About Migraine Symptoms of Many Varieties
Migraine headache symptoms cause people all around the world to feel agony every day. Although migraine headaches occur in people of both sexes, they’re especially common in females. Symptoms of these headaches are often difficult and even impossible for people to ignore. Many people rely on prescription pain medication to manage them.
Classic symptoms of a migraine include the following:
- Pain located on a single side of the head
- Pain located on two sides
- Intense and throbbing pain
- Blurry eyesight
- Feelings of dizziness
- Passing out
- Scent, light and sound intolerance
- Throwing up
Some people suffer from ocular migraines that lead to temporary blindness or loss of vision. These eyesight problems typically occur right before head pain starts. These types of migraines are relatively uncommon in sufferers. Ocular migraine symptoms are sometimes believed to be associated with other health conditions.
Silent migraines, strangely enough, are neurological conditions that don’t involve headache. Although most migraine sufferers have to deal with intense and throbbing pain of the head, people who get silent migraines don’t get headaches at all. Silent migraine symptoms instead include the following:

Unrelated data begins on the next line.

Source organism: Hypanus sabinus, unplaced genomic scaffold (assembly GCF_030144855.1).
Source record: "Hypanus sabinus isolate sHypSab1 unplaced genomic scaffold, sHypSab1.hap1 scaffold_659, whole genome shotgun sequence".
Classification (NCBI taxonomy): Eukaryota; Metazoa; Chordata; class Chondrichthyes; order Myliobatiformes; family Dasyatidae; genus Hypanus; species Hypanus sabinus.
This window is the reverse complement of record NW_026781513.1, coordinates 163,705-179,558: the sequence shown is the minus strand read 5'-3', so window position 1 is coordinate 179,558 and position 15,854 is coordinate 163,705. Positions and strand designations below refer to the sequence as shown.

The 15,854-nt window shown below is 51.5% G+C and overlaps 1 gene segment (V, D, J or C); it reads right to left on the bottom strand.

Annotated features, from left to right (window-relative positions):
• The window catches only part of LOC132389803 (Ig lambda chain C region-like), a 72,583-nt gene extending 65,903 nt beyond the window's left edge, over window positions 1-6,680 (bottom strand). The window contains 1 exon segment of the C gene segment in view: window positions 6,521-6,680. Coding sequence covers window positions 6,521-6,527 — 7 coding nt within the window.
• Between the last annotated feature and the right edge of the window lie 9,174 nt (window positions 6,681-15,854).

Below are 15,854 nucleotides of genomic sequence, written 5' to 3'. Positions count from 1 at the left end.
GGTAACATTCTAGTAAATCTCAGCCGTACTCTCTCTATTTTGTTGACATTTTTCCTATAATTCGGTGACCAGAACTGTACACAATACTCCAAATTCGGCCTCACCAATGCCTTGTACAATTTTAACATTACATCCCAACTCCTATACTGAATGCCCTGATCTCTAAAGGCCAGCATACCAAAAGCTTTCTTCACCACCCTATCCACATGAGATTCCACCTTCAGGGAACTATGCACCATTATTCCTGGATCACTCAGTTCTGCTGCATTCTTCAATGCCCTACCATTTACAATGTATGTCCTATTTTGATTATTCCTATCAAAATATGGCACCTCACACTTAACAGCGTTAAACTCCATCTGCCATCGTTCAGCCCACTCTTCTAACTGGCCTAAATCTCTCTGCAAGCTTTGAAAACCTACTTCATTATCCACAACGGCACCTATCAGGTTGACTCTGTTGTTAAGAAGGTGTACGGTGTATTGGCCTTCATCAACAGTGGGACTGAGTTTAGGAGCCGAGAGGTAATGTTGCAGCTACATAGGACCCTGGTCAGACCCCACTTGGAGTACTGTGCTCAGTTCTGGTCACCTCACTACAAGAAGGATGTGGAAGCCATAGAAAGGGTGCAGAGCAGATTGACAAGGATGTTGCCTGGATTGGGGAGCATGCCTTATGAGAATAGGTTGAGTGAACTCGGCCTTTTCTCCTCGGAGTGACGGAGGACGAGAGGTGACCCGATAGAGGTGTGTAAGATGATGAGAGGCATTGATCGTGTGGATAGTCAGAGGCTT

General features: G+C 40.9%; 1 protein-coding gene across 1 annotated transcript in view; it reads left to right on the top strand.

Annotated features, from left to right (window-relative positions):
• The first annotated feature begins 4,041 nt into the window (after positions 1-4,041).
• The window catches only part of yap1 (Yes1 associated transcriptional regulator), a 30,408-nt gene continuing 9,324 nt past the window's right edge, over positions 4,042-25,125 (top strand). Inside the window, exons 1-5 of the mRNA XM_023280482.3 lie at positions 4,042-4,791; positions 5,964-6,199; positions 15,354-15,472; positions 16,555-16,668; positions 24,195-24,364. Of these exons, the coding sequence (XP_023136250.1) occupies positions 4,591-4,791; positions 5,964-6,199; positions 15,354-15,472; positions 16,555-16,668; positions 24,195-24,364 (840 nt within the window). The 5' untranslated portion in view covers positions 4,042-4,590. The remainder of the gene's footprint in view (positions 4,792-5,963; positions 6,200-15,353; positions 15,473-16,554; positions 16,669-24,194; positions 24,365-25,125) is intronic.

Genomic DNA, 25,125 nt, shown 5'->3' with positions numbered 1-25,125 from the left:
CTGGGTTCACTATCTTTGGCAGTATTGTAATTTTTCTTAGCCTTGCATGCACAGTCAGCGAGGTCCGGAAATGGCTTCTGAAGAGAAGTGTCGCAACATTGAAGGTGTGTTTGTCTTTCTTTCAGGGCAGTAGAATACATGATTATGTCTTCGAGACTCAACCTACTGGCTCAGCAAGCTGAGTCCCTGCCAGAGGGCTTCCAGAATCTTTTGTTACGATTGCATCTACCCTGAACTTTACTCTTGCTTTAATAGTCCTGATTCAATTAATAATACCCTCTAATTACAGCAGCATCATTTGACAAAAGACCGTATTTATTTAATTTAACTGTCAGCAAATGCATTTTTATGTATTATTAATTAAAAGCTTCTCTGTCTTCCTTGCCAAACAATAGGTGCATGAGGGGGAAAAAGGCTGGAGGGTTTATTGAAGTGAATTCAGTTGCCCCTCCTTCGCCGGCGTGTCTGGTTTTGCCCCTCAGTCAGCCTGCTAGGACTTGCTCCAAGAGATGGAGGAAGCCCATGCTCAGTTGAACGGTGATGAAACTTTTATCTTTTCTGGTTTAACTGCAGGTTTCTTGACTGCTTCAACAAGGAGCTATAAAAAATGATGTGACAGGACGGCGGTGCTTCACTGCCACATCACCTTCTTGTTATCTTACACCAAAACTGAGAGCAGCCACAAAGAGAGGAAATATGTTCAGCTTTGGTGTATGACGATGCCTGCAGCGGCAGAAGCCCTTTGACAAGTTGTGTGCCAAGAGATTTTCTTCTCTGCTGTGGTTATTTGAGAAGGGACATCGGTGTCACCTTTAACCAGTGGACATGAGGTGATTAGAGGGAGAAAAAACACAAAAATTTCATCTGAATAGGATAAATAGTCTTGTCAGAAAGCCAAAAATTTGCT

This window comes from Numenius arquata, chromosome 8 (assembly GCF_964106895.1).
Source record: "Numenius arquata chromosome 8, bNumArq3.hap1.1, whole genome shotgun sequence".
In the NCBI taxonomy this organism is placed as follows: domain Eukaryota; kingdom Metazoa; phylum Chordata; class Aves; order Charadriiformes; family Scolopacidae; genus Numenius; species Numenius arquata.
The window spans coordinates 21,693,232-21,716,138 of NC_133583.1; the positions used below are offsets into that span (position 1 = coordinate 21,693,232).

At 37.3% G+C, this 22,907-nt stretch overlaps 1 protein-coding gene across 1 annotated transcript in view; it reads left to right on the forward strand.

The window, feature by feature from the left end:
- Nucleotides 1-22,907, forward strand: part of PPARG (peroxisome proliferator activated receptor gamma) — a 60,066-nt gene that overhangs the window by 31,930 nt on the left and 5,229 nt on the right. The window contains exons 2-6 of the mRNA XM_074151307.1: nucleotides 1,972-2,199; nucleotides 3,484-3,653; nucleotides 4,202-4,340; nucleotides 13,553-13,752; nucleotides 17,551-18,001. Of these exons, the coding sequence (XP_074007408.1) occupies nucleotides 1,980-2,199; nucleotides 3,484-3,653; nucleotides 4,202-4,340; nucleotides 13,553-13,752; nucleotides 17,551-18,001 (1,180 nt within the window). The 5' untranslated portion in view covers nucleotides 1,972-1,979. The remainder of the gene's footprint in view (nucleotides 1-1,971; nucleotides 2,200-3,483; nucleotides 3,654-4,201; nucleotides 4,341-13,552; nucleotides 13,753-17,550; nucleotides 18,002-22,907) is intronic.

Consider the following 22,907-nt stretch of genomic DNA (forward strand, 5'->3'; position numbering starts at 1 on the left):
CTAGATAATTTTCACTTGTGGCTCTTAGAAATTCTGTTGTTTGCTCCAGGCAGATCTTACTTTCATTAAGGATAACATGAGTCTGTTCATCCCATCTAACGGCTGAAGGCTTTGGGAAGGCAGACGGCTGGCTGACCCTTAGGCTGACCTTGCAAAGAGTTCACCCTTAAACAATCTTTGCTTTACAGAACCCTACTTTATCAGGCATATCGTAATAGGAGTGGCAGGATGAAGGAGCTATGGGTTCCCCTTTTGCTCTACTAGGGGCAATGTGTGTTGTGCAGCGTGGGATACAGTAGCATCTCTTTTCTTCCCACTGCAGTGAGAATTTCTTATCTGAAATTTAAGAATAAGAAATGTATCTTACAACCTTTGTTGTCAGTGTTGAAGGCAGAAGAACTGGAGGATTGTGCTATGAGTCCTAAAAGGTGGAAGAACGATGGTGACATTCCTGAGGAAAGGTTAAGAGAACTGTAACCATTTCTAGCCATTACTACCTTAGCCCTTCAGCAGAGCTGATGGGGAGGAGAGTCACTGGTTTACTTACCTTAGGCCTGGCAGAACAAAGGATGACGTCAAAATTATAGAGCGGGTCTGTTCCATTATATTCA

- Appetite loss
- Frequent urination
- Cravings for food
The possibilities don’t end with those symptoms, either. People who are affected by silent migraines often experience a variety of aura symptoms, as well. These symptoms range from flashing lights and blind spots to numbness and even problems with language.
Children can sometimes even experience migraine headaches. They’re actually rather common in kids. Many of them have their first migraines prior to 12 years in age. Migraine symptoms in children are often similar to those in adults. They sometimes have head pain, however, that just isn’t as strong as their other signs. Other migraine symptoms that children commonly have include
dizziness, aching of the abdomen, vomiting and nausea. Some youngsters have migraines with auras and others don’t, just like in adults. Some parents notice shifts in how their kids act prior to migraine attacks. Some kids don’t have appetites before migraines strike. Others seem moodier and more irritable than usual. Some may seem particularly exhausted and tired, with a lot of yawning.